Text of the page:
Friday, October 22, 2010

The Fall Garden

My son and gardening apprentice, Andy, was home from school last weekend. So we took advantage of the cool drizzle to reinvigorate our soil and do our fall planting:

Some of these beds have been resting since the end of summer, with compost mixed in. Those we turned over and beefed up with organic steer manure.

The others still had the remnants of tomato and pepper plants in them. We removed those, dug up the soil, lined the beds with dry leaves, then layered back in topsoil and manure, moistening as we went along.

Here's what we have planted: Lettuces, rainbow chard, kale, spinach, broccoli, cauliflower, basil, Italian parsley and jicama. An artichoke plant that barely survived the hot summer seems to have rallied, so I have high hopes for it to produce by the spring.

In the center washtub, you'll see the blueberry bush I bought at the L.A. Arboretum plant sale last spring. It produced about two dozen berries and made it through the summer. It has about doubled in size, so I hope all those new canes will be loaded with berries next year:


  1. Yum! There's nothing like fresh veggies straight the garden.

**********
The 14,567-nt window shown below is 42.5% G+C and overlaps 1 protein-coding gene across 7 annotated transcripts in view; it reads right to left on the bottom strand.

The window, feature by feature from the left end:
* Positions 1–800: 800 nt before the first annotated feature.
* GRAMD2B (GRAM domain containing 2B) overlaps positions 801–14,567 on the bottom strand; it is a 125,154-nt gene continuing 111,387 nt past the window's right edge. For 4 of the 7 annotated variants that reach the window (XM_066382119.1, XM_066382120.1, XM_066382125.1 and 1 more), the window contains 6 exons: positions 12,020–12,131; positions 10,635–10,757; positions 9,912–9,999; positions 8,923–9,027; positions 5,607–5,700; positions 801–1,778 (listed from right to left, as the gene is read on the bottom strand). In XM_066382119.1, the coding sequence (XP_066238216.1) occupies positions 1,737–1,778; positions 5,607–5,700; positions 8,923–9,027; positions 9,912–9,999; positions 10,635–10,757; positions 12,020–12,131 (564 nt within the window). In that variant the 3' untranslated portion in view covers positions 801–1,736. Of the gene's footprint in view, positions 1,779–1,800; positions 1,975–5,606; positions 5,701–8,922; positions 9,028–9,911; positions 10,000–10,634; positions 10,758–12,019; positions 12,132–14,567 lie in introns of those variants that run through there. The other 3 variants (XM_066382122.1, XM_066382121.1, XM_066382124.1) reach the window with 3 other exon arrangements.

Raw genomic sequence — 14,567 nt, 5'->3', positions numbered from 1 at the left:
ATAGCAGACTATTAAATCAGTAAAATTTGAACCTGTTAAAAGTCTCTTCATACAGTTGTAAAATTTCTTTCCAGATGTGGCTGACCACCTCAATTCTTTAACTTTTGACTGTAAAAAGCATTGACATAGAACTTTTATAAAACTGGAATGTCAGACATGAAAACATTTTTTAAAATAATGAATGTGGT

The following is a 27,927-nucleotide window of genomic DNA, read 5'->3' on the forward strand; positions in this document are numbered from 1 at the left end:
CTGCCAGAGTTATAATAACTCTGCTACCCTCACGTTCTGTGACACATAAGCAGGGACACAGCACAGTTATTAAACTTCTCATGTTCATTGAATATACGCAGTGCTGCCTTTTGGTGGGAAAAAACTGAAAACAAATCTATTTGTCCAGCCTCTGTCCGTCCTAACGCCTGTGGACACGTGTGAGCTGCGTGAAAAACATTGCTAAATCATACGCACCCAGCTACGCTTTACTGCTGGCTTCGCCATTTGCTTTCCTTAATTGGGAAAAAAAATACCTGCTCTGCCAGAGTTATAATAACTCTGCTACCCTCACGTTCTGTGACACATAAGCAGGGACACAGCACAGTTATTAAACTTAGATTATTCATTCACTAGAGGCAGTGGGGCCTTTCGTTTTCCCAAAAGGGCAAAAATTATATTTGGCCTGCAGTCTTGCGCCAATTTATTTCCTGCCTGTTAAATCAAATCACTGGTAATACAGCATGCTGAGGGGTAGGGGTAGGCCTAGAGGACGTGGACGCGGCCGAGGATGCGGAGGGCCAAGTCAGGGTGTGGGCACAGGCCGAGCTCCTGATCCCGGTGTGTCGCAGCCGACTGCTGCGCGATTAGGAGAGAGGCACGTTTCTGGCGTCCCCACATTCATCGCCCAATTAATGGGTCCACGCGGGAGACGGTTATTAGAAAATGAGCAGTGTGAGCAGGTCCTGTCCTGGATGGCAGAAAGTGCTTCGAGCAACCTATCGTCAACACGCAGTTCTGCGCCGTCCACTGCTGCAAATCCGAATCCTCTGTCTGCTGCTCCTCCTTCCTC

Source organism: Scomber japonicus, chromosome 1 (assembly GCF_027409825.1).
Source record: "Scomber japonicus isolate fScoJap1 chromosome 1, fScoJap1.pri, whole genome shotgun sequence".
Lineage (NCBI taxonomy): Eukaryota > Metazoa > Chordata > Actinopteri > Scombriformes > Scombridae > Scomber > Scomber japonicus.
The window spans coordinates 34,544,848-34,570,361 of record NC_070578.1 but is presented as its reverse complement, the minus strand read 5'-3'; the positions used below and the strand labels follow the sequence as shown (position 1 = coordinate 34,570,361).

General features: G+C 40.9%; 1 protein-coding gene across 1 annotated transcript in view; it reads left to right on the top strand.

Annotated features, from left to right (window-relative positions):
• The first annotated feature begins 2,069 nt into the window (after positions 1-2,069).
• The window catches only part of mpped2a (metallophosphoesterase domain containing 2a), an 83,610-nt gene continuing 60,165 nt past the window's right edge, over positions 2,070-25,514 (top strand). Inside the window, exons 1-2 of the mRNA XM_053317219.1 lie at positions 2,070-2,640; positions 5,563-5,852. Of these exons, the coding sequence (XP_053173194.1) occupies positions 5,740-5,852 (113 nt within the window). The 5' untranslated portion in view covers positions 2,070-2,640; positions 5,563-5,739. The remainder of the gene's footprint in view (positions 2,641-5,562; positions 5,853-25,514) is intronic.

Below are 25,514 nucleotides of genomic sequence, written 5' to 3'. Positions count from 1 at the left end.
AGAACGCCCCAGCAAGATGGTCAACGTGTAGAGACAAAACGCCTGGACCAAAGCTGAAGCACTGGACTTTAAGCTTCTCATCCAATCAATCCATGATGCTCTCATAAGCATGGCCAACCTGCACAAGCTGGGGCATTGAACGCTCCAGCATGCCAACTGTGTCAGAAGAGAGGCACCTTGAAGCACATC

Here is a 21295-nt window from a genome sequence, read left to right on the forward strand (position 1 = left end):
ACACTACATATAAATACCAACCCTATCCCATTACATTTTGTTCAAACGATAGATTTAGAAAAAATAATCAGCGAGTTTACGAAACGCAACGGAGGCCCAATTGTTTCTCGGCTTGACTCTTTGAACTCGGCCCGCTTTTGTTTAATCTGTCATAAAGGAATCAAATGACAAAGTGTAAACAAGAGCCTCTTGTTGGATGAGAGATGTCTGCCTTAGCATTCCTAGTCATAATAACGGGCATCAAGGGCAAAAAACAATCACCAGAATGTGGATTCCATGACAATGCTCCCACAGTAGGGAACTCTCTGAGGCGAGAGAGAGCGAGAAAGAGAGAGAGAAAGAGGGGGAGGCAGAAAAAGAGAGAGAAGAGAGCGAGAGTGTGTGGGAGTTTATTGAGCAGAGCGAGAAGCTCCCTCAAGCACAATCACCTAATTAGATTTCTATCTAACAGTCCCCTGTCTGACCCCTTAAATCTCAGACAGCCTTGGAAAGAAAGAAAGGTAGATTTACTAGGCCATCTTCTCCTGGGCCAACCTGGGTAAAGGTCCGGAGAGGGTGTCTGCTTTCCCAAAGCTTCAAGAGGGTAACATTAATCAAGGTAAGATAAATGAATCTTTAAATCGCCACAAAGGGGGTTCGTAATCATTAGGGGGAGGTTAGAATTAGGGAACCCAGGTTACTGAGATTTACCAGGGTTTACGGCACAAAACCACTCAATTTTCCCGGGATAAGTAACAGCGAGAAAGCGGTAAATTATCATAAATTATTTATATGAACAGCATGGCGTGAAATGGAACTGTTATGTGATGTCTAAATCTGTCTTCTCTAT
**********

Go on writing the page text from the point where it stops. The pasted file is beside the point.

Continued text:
2. Sigh. I am green with envy.
    Now I know what "working the soil" means.

  3. Ooh! I've always wanted to grow blueberries! And my one artichoke plant died this summer. RIP.

  4. Ditto Desiree.

    I could print this out to know how to treat my soil. Thanks.

  5. There's actually a four-part soil "recipe" that I got from Janet Aird. It has worked absolute wonders on what was clinically dead, hard as concrete soil.

    The difficult part is digging down about 12-18 inches!
    Start with: Dead leaves spread in a thick cushion.
    Next: Replace a thin layer of soil.
    Then: A thin layer of organic (worth it) steer manure.
    Next: Soil again.
    Then: Spread some compost on top if you have it.
    On the top, cover with your remaining soil.

    Janet recommends leaving the bed rather below the surrounding ground level, so when it rains or you water, the moisture stays in the bed rather than running off.

  6. Now, I had always been told steer manure was too strong and would burn tender seedlings. Obviously that is not the case, because I've seen pictures of your results. What is a thin layer?

  7. I've always heard that too, AH, but I think it applies to not putting the manure directly on the seedlings, like as a mulch or fertilizer.

    The way I do it, the manure is a couple of layers down, so by the time the plant roots reach it, they are strong enough to absorb it plus it's been broken down a little.

    Same thing with the leaves: As they decompose, they make lots of good nutrients that are getting ready just as the mature roots reach down far enough to use them.

  8. As for how much I use, I typically spread half a bag per (roughly) 5-by-7 foot bed.

  9. I'm printing all of this. Thanks.